Risk management is definitely core to successfully completing any project. The classes, unfortunately, were repetitive enough to confuse the various processes, and I'm not really sure why the processes were separated into such small packages with so much overlap.
On the other hand, there's some nice quantification in here. One of the stumbling blocks I encounter most often with new project managers and occasionally with sponsors is trying to pin down High/Medium/Low probability and impact into an actual number. There's some good stuff in here about enumerated matrices and how to equate with H/M/L.
One of the most important things I've found in working with sponsors is determining their attitude toward risk. In this chapter that attitude is separated into some different components - appetite, tolerance, and threshold, to make risk attitude easier to determine and use as a guide for communications.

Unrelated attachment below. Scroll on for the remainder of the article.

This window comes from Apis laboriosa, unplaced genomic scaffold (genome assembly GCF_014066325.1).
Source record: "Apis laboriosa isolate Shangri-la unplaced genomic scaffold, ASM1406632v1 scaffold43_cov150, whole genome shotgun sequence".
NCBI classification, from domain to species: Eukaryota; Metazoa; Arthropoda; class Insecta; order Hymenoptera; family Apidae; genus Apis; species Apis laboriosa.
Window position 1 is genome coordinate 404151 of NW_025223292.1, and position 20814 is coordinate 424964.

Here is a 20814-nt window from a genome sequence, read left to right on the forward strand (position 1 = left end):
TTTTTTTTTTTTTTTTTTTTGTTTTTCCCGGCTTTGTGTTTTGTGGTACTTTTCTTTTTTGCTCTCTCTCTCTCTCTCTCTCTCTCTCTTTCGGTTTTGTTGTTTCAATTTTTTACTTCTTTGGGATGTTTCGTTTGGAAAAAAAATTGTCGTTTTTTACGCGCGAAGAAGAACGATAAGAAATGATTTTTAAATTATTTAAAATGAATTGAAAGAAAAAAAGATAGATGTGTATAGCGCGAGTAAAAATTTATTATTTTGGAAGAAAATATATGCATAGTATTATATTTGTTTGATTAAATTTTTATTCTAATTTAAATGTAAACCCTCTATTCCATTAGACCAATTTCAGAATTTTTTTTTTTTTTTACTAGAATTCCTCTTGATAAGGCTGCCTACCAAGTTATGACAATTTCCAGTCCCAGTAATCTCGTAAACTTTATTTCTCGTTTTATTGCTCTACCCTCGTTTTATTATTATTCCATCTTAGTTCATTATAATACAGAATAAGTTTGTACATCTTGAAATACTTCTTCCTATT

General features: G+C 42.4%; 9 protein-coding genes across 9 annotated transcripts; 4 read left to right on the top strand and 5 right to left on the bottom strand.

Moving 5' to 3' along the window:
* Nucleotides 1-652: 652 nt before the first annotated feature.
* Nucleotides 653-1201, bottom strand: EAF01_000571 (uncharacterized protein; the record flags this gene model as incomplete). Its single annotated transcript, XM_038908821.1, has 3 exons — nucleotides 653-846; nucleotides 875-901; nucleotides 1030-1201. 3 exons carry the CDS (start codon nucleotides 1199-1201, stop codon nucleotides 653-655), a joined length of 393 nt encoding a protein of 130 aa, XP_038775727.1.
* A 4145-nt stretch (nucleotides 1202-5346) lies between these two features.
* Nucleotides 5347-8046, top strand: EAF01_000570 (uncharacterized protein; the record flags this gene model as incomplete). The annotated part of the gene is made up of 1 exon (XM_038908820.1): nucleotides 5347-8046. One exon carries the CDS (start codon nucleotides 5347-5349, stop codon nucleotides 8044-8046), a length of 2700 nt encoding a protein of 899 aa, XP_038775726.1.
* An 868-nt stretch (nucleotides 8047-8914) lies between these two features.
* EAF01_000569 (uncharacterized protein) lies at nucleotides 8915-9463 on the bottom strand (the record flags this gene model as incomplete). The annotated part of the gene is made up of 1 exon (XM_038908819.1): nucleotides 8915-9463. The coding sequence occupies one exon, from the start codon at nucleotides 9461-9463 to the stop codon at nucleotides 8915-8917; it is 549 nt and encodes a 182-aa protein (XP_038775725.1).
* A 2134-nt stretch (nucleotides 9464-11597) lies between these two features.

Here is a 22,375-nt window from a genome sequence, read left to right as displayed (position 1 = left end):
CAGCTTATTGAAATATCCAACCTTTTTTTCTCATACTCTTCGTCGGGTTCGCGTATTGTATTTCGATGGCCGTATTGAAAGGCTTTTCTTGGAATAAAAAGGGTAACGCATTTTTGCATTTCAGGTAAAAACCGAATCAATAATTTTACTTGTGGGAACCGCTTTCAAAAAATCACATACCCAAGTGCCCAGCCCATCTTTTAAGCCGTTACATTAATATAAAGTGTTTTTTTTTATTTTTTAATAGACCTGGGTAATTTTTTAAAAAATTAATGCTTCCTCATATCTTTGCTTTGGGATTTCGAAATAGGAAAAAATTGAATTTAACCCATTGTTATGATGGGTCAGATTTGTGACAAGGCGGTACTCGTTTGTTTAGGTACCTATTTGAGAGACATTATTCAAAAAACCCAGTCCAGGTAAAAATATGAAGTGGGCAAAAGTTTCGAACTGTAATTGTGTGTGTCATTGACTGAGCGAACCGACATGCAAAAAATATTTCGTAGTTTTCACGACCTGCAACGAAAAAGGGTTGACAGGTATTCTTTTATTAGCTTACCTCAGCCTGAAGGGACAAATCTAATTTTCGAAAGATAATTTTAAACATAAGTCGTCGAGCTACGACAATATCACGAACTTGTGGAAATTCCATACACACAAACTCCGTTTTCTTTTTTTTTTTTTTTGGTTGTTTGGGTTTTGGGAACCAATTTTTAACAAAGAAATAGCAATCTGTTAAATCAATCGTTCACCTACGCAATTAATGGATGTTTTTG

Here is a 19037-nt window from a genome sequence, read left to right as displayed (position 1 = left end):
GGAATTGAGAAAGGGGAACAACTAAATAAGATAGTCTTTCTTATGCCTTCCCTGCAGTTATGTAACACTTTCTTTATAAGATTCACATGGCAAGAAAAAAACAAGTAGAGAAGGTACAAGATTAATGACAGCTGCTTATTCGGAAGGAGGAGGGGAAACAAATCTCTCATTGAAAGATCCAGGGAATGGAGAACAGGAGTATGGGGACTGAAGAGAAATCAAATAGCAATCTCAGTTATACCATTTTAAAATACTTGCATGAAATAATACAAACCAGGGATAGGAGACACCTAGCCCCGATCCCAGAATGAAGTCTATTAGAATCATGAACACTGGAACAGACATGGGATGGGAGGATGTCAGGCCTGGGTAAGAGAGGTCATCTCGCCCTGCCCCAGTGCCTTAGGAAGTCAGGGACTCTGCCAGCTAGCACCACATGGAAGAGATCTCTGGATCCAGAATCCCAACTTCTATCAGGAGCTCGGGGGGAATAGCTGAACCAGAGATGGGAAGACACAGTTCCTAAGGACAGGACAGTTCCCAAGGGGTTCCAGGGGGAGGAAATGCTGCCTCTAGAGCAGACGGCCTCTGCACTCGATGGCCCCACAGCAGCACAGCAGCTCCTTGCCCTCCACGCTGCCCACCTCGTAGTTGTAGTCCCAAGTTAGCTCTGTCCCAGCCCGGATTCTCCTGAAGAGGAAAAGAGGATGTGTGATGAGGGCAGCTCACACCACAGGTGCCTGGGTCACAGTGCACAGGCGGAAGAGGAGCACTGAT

The ever present risk register is here, of course, and it's a good thing to use particularly on larger projects.
One of the concepts I had some difficulty with was risk as either negative or positive. In my mind, risks are negative. Risk in the PMBOK is equated with uncertainty, and therefore potential gains. Opportunities are named 'positive risks'. That's a little hard to really embrace. I understand that there's some overlap in the handling, but really not a lot other than impact (reward in this case) and probability. I think my clients would be pretty confused if I lumped them all together, but I will make more of an effort to consolidate opportunities into something resembling a register.
Overall, a nice key area of project management with good emphasis on the fact that realized risks mean examining most of the existing project documents concerned with the four dials was highlighted particularly in the PMBOK.
This is definitely an area to spend some time with the tools, techniques, and concepts.